Looking at glass melting from a different perspective

Originally published in the May/June 2015 issue of Glass Worldwide, René Meuleman discusses the potential for creating a completely different approach to glass melting:

When I looked into the mirror this morning, after suffering badly from flu I said to myself “You are really getting old mate”. My wife picked up on that and answered “You had better do so”. That is what I call, looking from a different perspective. Over the last 38 years I have witnessed and contributed perhaps a tiny bit on trying to extend furnace lifecycles. Even in this relatively short period I would say that time in between repairs has almost doubled. A great achievement of course, and I suppose nobody disagrees with that. However, does long furnace life time really still make sense? And does making furnaces larger and larger, still makes sense? I have voiced my opinion on this subject before, but potentially, increasing pull rates by in fact pushing the furnace to its limits, and accepting the negative side effects such as shorter life time, really is starting to make sense.

 

Today, that means trying to push as much fossil fuel based energy into the furnace as possible, plus additional energy from electrical furnace boosting. In future, when we run out of fossil fuel, and CO2 trading becomes too expensive, the whole glass melting system will become all electric anyway. Recently I have witnessed some innovative initiatives to improve the performance of so called mini-melters, as well as a growing interest to melt new, rather difficult to manage glass compositions and pellet based raw material processing. In fact I started questioning myself “would it be possible to start using multiple small furnaces instead of a single big one? Would it become technically and commercially feasible to have a mini-melter on top of each fibre glass bushing? It may sound crazy but would it be even possible to put multiple mini-melters on top of an IS machine, or in parallel to feed a float tin bath?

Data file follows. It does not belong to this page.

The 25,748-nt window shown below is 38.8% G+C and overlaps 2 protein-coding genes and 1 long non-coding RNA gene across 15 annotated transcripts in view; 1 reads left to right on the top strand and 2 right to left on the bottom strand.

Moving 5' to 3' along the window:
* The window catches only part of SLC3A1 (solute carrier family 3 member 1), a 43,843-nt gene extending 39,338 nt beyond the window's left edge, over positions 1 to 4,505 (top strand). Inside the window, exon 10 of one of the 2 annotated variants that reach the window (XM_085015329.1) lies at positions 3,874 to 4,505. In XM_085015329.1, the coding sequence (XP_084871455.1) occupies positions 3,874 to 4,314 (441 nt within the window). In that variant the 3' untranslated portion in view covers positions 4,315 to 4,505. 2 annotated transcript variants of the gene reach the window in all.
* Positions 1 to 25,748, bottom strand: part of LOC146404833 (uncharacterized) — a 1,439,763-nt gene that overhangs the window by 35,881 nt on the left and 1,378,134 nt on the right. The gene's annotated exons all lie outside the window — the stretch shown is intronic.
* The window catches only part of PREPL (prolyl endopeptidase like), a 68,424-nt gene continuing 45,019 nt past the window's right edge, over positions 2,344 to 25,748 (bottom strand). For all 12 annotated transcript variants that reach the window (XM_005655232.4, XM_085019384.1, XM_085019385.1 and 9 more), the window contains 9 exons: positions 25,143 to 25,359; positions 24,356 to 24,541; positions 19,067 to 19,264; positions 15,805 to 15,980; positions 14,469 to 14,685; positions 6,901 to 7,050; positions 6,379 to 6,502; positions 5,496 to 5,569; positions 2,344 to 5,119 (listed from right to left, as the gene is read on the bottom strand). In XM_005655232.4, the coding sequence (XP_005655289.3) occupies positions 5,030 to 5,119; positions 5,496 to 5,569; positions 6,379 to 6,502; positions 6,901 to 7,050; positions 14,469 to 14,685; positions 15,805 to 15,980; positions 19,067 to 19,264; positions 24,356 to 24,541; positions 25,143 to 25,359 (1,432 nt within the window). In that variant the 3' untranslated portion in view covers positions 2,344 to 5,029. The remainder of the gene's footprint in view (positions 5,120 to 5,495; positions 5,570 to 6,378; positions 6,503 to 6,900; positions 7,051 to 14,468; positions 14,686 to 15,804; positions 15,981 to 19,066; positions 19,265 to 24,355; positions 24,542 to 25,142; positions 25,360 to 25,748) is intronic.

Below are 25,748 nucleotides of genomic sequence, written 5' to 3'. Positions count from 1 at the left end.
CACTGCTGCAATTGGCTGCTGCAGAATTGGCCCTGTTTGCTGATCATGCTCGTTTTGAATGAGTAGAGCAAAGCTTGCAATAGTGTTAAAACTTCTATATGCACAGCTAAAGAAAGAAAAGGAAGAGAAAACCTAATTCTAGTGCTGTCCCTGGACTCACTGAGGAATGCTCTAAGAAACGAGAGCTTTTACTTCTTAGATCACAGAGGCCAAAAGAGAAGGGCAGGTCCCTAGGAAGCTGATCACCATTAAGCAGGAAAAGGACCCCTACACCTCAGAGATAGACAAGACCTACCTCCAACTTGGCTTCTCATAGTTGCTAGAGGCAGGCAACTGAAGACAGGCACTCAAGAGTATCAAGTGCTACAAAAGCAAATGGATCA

Imagine, those little furnaces would be replaceable, and would not need to last for 15 years. They could be manufactured in series and standardised. If they wore out they could simply be replaced during a bushing change over or a section repair. Fibreglass facilities would become scalable, and bottle blowing machines could be moved around much easier.  No manufacturing plant attached batch houses would be needed anymore. Customer specific raw material pellets could be produced at centralised locations, near to where raw materials are found. That might be even more energy efficient due to fast melting and fining based on optimised raw material compositions and improved inter raw material contact. The whole glass manufacturing process would become all electric and move to locations where renewable energy and consumer markets are the most cost effective. Instead of all the quality related issues of moving end products around, the raw material pellets will be travelling perhaps the longest routes.

 

Technical systems to make this possible are already available or on their way due to a small community of innovative engineers who are, strange enough not the youngest ones. We now need to pass this kind of thinking to the younger generation rather than telling them how it has been done for 100 years and it cannot be changed. Let them have their own ideas. If a bunch of “old guys” can think outside the box it should not be a problem for a new generation of glass engineers to come up with revolutionary concepts. The only thing the glass industry’s decision-makers need to do is give them a chance before others do.

ABOUT THE AUTHOR:

René Meuleman is Global Glass Business Development Manager at Eurotherm by Schneider Electric

 

FURTHER INFORMATION:

Eurotherm by Schneider Electric, Alphen aan den Rijn, The Netherlands

tel: +31 433110362

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